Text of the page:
PORFLE!PORFLE VS. THE UNIVERSE

The universe is really, really big.  In fact, it’s too big.  There’s just no reason for it to be so stupidly big.  What the hell does it need all that room for?  Most of it is just empty space anyway.   And, from what I understand, it’s infinite, too.  Why?  What possible reason could anything have for being infinite?  Just think–it keeps going on and on and on, without ever even coming close to ending...
August 6, 200810 min

The universe is really, really big.  In fact, it’s too big.  There’s just no reason for it to be so stupidly big.  What the hell does it need all that room for?  Most of it is just empty space anyway.  

And, from what I understand, it’s infinite, too.  Why?  What possible reason could anything have for being infinite?  Just think–it keeps going on and on and on, without ever even coming close to ending at any point, ever.  It just doesn’t make any sense.  And what’s worse, it’s just plain irritating.  Infinity is a concept that seems to dance around singing “Ha-ha! Ha-ha!” like a bratty little kid who enjoys being irritating.  “I’m never-ending!  Nyahh-nyahh!” it seems to taunt us.

 Have you ever tried to get your mind around the concept of infinity?  You can’t.  There’s no beginning or end to it–it’s just one, big floppy mess spread out over everything.  And you don’t have to go outside and look off into the heavens to imagine it, either.  You can find it right here in the period that’s about to end this sentence.  Imagine moving closer and closer to it, until it’s as big as a basketball…then closer, until it’s as big as a football field…and then closer still, until it’s as big as the Grand Canyon, and then so big it fills your vision with utter blackness.  That’s just the beginning.  Infinity goes on just as far in that direction as it does if you’re traveling to Alpha Centauri or one of those other outer space places with dumb names because there’s so damn many things out there to name that you eventually just have to start churning out the first dumb names that pop into your head.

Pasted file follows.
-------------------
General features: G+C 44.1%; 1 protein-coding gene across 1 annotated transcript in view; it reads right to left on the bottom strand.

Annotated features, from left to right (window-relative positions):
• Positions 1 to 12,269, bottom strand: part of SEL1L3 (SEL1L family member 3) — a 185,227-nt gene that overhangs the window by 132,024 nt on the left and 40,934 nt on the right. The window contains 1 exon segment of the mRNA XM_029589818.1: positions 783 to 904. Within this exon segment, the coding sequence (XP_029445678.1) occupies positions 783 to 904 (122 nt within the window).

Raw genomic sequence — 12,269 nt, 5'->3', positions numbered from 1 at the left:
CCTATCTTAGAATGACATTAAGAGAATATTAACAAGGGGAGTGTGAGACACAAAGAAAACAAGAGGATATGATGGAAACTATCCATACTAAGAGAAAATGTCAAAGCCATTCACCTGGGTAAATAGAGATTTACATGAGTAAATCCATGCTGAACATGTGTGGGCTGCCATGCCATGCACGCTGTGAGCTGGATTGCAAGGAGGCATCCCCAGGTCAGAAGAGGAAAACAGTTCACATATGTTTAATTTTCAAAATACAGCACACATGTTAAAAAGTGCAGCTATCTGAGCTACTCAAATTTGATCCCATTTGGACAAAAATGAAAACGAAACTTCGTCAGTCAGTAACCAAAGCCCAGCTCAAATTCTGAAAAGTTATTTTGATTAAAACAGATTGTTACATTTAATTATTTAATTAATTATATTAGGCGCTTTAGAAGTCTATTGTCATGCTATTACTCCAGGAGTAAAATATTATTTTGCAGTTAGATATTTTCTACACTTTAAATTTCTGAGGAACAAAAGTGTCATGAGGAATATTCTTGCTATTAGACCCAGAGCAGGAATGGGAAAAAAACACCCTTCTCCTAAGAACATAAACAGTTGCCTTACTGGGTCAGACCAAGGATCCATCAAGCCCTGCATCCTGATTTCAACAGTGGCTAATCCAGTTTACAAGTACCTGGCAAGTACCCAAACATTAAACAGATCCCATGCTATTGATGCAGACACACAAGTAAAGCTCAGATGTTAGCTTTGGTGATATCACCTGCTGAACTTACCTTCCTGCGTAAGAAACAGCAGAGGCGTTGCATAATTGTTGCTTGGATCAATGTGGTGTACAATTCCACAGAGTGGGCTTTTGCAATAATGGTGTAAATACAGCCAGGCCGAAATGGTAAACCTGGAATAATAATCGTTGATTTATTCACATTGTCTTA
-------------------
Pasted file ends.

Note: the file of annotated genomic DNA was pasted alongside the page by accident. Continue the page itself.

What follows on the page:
Heck, let’s name some stars right now.  Finster.  Plotz.  Dog Dick.  Your Mom.  Those names are just as valid as the ones astronomers come up with.  Next time you’re strolling around under the stars with someone, gaze up into the heavens and say, “Look, there’s Dog Dick and Your Mom.  Aren’t they beautiful tonight?”

Everything in the universe is so inconveniently far apart that, the way things are going, we as a species must evolve for several hundred more years before we can even get to the nearest stupid little star.  Heck, it’ll take us forever just to make it to the other planets in our own dinky solar system.  What’s up with that?  I mean, really…what’s the point?  It just sounds like poor allocation of space to me.  If you’re going to put a 7-Eleven somewhere, you put it where it’s convenient for people to get to, right?  Which means that the universe is arranged more stupidly than the placement of 7-Elevens.  That’s scary.